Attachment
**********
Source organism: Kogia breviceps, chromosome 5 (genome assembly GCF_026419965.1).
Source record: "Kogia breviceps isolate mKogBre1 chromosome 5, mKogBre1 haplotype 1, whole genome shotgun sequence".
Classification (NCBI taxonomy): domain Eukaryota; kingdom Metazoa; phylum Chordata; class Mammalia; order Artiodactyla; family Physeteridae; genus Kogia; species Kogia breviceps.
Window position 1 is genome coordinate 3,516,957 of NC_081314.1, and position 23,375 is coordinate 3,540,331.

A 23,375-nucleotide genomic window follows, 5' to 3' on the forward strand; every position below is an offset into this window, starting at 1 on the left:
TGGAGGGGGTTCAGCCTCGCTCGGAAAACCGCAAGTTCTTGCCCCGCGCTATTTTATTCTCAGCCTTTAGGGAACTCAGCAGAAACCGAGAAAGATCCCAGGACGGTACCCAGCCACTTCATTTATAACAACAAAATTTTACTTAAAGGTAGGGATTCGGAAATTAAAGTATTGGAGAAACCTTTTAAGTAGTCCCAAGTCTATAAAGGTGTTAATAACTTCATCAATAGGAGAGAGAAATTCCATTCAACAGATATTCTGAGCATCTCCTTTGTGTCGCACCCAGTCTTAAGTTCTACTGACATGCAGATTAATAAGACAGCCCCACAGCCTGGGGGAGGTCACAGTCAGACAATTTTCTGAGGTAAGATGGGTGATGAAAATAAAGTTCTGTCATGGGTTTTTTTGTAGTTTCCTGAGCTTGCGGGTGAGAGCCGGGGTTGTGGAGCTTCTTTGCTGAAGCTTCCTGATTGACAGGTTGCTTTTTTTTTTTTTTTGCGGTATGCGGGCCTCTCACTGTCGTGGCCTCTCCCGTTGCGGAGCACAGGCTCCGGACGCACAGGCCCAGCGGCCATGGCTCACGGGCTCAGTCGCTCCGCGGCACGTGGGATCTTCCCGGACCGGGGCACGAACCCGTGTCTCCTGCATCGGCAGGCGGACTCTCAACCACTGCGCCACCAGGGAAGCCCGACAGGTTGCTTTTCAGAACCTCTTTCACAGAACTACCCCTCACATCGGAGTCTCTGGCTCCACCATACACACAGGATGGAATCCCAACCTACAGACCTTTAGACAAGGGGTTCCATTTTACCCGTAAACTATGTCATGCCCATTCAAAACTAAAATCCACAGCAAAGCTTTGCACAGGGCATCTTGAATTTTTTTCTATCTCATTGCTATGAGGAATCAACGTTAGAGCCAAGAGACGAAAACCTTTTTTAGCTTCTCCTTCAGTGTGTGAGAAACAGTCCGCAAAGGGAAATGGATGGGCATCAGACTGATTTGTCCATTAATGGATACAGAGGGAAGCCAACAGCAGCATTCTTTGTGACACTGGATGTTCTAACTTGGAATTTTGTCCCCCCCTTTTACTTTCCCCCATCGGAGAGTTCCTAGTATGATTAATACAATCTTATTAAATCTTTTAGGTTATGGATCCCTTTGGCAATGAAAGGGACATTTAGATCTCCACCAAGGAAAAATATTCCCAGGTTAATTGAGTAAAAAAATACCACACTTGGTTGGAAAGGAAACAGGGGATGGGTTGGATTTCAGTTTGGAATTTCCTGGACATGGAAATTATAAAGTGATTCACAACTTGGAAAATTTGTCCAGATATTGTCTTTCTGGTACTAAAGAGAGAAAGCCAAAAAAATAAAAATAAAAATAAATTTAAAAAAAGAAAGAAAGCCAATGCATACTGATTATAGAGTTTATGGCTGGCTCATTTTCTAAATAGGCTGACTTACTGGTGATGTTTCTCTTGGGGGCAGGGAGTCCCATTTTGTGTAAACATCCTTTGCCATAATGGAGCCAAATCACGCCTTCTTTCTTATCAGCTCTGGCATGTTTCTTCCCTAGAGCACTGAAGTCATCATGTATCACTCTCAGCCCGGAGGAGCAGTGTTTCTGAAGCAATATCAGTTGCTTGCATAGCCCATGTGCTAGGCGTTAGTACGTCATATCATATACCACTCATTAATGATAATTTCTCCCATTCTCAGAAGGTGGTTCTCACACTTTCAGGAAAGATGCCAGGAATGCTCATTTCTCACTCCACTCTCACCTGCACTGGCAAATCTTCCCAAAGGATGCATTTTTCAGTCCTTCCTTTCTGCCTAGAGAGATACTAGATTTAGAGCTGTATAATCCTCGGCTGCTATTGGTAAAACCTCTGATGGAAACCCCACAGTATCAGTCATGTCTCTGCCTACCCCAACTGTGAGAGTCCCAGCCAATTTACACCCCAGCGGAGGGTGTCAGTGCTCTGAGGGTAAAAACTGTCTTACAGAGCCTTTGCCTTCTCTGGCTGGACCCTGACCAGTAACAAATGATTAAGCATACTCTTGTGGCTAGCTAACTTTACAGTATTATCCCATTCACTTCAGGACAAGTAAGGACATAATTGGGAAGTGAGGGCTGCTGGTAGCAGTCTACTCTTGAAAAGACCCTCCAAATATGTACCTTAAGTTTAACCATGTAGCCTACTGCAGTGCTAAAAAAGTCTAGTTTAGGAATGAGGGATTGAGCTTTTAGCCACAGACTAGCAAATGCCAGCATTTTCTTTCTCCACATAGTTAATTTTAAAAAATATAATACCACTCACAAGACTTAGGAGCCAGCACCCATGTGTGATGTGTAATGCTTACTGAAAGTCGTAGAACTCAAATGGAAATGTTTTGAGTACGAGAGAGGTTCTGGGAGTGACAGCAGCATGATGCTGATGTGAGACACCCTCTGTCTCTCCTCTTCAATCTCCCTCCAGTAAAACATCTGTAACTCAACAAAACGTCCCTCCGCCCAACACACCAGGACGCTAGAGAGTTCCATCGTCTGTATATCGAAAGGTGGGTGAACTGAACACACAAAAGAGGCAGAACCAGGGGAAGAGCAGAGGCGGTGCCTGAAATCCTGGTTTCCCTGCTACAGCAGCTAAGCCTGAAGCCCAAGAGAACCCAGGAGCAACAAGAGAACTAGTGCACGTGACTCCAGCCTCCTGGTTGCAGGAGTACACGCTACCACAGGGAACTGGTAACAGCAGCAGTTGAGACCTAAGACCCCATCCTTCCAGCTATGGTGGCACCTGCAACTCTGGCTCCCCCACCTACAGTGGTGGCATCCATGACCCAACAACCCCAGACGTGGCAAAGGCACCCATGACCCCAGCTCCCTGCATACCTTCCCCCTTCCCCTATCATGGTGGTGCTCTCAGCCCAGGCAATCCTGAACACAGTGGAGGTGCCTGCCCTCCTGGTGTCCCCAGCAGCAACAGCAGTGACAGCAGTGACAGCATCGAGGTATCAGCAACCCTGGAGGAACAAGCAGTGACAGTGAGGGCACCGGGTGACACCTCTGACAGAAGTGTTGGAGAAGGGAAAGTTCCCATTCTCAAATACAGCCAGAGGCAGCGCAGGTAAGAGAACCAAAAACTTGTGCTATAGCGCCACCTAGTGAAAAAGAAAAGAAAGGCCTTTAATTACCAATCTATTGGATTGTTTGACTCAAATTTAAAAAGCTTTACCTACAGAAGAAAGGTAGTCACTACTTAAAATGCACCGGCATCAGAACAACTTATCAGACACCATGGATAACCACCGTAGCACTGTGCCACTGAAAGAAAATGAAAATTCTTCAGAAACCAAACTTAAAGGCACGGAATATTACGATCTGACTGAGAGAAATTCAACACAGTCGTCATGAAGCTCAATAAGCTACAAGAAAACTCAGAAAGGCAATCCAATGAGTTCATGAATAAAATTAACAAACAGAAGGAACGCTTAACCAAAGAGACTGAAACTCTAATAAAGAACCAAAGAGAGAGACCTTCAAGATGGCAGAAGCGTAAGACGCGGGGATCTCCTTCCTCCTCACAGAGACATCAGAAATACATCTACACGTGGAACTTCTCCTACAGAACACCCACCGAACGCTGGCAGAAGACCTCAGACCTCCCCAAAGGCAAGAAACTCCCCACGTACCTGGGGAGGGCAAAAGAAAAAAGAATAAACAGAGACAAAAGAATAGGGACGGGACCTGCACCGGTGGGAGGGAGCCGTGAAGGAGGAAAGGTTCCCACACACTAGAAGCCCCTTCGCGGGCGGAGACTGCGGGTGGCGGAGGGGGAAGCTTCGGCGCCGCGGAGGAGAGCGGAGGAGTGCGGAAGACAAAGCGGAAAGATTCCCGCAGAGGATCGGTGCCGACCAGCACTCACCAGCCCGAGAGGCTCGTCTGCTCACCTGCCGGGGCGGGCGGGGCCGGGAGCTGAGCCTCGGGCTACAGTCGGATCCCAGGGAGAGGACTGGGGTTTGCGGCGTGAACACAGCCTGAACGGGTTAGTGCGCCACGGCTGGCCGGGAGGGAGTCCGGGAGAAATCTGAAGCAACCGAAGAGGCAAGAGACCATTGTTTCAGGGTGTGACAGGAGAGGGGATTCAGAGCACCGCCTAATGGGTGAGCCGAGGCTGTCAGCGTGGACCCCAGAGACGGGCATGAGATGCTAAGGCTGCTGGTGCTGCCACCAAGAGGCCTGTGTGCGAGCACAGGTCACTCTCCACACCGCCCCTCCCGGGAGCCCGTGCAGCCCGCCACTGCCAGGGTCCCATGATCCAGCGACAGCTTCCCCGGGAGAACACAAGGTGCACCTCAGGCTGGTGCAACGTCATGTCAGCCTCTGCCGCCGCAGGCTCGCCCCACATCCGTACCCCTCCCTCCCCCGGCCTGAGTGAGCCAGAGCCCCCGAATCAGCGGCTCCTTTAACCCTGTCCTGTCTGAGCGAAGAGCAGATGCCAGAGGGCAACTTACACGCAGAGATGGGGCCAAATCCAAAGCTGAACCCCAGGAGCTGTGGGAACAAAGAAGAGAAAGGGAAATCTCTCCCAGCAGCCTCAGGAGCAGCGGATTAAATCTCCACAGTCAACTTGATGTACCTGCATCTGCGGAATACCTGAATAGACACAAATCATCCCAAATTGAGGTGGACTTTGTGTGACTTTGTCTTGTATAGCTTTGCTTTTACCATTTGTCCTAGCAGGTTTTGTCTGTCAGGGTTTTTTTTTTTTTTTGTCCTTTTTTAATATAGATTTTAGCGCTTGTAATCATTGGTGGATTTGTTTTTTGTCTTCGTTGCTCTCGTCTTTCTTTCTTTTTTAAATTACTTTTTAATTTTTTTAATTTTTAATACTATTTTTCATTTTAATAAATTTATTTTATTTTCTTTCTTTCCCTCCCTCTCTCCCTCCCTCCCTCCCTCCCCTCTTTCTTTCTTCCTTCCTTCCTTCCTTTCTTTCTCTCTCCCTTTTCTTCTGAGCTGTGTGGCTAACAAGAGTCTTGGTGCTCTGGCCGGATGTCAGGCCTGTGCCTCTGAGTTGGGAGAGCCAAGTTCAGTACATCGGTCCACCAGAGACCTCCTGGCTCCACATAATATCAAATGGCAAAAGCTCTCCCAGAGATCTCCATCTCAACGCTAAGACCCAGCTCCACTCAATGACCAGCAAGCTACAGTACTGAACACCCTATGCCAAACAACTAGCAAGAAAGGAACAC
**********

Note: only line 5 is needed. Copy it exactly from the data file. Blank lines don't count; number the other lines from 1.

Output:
A 23,375-nucleotide genomic window follows, 5' to 3' on the forward strand; every position below is an offset into this window, starting at 1 on the left: